In May 2018 Mi'kmaq peoples in Nova Scotia blocked the Alton Gas company from extracting water from the Shubenacadie River for a natural gas project; the project was disrupting the natural balance between freshwater and seawater in the tidal region, and threatening the drinking water, fish and other water life of the region.[7]

Muskrat Falls[edit]

Action has also been taken across Canada, including Muskrat Falls hydro dam project in Labrador.[10][11]

Trans Mountain Pipeline[edit]

In Burnaby Mountain, thousands have staged demonstrations opposing the Trans Mountain pipeline.[12][13]

Wet'suwet'en resistance camps[edit]

The Wet’suwet’en peoples have ongoing of resistance camps, including Unist’ot’en Camp and action against the construction of a Coastal GasLink pipeline and the heavily militarized RCMP, in Northern British Columbia.[14]

People[edit]

Many water protectors are women.[15][16] In many Native American and FNIM cultures, women are seen to have a strong connection to water, the moon, and the cycles of the tide as they are able to become pregnant and give birth.[5] In Anishinaabe culture women perform ceremonies to honour water and water is considered to be alive and have a spirit.[17]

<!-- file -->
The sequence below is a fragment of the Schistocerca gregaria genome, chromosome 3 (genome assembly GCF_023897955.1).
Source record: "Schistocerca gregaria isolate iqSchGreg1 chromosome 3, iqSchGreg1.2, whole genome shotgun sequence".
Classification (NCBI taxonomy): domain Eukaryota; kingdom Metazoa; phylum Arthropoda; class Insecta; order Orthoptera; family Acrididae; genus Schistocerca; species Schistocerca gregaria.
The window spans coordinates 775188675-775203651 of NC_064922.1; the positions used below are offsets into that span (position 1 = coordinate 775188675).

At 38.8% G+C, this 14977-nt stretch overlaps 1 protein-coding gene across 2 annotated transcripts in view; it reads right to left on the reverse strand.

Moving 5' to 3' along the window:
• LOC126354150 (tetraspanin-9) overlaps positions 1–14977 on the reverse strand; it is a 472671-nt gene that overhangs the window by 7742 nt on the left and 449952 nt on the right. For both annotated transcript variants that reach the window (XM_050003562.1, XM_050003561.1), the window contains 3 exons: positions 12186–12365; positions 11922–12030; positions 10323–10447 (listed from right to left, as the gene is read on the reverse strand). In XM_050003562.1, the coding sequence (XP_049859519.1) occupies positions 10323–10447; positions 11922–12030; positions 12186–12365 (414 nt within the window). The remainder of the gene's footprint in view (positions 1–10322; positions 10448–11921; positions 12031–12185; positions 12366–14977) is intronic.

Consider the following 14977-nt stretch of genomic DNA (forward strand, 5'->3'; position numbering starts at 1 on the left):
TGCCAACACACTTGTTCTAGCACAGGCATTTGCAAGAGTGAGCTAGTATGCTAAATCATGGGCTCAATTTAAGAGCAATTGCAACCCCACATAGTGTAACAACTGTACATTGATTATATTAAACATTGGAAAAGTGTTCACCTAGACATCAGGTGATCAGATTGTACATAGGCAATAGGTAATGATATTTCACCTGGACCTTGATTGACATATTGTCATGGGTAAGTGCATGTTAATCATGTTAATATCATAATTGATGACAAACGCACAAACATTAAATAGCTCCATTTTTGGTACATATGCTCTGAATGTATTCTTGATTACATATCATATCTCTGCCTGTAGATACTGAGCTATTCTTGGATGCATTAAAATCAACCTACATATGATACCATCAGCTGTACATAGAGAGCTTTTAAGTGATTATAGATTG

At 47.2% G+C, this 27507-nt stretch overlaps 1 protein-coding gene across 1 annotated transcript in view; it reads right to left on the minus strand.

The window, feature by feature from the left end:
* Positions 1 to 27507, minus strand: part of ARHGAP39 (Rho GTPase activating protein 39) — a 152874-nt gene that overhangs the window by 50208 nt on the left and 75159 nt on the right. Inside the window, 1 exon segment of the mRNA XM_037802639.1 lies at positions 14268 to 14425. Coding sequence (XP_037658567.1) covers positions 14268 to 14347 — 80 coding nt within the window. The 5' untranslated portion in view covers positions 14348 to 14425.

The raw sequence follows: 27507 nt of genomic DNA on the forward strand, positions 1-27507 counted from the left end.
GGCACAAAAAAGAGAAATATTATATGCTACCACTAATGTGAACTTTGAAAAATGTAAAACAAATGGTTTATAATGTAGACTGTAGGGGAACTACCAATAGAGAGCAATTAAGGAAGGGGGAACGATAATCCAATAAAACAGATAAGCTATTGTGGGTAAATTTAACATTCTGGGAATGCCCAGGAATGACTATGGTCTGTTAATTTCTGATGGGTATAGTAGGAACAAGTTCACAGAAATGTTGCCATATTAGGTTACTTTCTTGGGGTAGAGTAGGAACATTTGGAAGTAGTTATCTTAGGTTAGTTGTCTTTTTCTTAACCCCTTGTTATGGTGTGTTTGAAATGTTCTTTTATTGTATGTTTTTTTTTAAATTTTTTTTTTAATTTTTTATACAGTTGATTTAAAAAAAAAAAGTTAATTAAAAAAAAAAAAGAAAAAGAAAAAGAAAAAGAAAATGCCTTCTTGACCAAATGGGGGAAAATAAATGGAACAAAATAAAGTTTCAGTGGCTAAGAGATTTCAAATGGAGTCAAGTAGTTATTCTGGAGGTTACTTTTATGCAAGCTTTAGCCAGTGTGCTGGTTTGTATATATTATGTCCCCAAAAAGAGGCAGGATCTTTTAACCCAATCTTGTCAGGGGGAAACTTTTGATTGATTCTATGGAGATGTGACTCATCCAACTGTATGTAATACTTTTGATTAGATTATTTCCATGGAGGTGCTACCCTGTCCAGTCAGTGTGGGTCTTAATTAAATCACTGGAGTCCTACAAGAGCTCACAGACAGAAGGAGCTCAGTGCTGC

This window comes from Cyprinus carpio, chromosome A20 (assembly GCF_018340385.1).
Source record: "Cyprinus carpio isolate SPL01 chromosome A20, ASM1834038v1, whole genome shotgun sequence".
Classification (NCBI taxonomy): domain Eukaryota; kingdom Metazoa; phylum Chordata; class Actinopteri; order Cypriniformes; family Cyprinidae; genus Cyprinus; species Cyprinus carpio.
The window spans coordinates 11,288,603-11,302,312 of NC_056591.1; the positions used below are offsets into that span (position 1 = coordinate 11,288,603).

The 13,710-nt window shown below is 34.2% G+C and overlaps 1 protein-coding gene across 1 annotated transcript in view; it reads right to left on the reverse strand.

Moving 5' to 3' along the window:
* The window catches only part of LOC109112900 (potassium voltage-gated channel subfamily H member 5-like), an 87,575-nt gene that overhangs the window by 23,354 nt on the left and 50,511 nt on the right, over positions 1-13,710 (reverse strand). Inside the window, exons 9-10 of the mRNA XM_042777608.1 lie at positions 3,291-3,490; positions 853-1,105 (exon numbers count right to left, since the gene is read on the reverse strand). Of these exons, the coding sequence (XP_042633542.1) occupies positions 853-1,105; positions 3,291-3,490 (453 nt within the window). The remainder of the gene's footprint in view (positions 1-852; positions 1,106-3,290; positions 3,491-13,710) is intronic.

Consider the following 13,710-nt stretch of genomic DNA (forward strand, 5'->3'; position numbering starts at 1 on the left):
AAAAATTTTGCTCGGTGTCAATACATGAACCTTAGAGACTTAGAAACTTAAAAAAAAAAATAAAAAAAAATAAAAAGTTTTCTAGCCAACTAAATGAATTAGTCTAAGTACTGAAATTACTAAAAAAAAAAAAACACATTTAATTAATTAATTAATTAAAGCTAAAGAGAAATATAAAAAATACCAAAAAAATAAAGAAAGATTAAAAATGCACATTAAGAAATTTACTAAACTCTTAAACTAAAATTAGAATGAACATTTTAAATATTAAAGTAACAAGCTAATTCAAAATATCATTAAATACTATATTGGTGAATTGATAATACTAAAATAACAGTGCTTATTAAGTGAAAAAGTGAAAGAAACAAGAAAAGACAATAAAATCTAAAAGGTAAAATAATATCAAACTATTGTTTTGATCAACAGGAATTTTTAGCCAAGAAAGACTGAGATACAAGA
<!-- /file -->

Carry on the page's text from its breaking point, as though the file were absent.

The water walks begun by Josephine Mandamin in the Great Lakes region continue to take place, and have spread worldwide, in an ongoing effort to raise visibility.[18]

Well-known water protectors include: Autumn Peltier (of the Wikwemikong First Nation);[17][19][20] Peltier's aunt Josephine Mandamin, Marjorie Flowers, Inuk, Nunatsiavut, Labrador.[21][22]

References[edit]

  1. ^ Today, Indian Country. "LaDonna Brave Bull Allard 'changed history'". Indian Country Today. Retrieved 2021-04-15.
  2. ^ LeQuesne, Theo (2019-04-03). "Petro-hegemony and the matrix of resistance: What can Standing Rock's Water Protectors teach us about organizing for climate justice in the United States?". Environmental Sociology. 5 (2): 188–206. doi:10.1080/23251042.2018.1541953.
  3. ^ a b "Standing Rock activists: Don't call us protesters. We're water protectors". Public Radio International. Retrieved 2019-01-10.
  4. ^ "Grandmother Josephine Mandamin, a 69 Year Old Who Walked Around the Great Lakes, Talks About the Water Docs International Festival - Shedoesthecity". Shedoesthecity. 2013-03-22. Retrieved 2017-10-18.
  5. ^ a b "Meet Josephine Mandamin (Anishinaabekwe), The "Water Walker" | Mother Earth Water Walk". www.motherearthwaterwalk.com. Retrieved 2017-10-18.